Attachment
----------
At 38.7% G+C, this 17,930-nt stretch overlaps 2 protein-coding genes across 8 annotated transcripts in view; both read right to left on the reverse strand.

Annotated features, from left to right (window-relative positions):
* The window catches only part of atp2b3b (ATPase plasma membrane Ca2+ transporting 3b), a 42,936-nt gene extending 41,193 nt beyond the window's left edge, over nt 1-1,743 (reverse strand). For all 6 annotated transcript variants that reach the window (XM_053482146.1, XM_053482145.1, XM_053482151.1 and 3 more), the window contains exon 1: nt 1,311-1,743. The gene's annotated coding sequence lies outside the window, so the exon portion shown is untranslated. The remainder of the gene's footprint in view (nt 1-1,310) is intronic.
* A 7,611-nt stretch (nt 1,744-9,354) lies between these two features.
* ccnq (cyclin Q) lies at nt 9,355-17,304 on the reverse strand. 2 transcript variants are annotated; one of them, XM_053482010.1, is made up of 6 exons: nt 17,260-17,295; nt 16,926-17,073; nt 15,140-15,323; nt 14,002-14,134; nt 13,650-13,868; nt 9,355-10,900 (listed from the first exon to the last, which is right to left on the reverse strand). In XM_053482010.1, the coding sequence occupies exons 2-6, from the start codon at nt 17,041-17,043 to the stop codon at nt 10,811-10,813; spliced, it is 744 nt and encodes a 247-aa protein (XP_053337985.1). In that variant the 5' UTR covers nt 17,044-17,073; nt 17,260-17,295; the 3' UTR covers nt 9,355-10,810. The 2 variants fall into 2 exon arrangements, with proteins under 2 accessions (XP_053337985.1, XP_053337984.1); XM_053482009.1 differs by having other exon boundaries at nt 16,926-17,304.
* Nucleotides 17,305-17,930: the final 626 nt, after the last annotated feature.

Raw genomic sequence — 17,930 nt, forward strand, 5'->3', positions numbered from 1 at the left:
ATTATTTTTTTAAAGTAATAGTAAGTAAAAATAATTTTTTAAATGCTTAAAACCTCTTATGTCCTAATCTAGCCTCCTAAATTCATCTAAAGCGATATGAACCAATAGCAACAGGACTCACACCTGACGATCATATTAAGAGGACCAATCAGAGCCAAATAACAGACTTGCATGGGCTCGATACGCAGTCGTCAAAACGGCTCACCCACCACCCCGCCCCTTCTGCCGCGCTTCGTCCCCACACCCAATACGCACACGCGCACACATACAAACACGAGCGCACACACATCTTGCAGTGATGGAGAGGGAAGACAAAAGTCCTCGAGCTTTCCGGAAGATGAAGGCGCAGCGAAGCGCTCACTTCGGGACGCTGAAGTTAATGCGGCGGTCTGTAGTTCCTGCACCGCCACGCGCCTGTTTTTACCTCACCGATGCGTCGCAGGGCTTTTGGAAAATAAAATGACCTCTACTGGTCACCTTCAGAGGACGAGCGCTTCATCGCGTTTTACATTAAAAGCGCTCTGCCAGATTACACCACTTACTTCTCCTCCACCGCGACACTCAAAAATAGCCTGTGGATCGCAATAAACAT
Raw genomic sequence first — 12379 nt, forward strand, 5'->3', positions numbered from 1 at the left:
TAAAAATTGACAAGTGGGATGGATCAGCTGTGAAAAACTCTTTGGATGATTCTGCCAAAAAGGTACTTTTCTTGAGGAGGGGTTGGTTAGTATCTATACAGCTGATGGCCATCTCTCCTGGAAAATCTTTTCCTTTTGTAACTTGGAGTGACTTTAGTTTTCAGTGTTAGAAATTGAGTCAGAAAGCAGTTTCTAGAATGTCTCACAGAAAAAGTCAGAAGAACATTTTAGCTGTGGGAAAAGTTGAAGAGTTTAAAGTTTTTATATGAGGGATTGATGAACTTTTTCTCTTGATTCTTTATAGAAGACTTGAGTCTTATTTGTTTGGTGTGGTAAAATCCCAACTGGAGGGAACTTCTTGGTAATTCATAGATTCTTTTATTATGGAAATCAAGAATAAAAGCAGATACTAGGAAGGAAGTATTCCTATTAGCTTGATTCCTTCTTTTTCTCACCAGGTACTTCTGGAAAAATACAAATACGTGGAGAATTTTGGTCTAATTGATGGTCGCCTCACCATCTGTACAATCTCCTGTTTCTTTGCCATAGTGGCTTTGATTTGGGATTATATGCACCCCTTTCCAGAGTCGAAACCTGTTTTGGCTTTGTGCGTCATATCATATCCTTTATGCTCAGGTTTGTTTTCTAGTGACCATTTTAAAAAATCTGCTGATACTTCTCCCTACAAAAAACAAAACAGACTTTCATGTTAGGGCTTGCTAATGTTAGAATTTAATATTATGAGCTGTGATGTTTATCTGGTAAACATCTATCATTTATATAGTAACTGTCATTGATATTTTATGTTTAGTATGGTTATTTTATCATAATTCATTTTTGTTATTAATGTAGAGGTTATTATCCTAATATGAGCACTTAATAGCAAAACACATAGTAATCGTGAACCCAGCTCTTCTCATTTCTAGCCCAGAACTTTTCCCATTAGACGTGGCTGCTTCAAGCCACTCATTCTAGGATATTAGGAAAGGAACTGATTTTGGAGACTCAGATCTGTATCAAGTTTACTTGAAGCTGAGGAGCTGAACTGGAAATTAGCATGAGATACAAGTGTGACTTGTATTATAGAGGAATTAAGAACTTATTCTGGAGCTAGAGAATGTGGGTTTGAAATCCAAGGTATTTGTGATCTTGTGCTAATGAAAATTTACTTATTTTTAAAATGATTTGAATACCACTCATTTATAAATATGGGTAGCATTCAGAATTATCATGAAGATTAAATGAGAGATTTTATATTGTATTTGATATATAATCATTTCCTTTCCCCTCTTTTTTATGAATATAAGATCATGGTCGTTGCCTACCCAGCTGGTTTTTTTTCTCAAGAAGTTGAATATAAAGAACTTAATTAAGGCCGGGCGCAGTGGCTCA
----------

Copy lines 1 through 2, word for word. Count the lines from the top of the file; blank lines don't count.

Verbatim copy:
At 38.7% G+C, this 17,930-nt stretch overlaps 2 protein-coding genes across 8 annotated transcripts in view; both read right to left on the reverse strand.

Annotated features, from left to right (window-relative positions):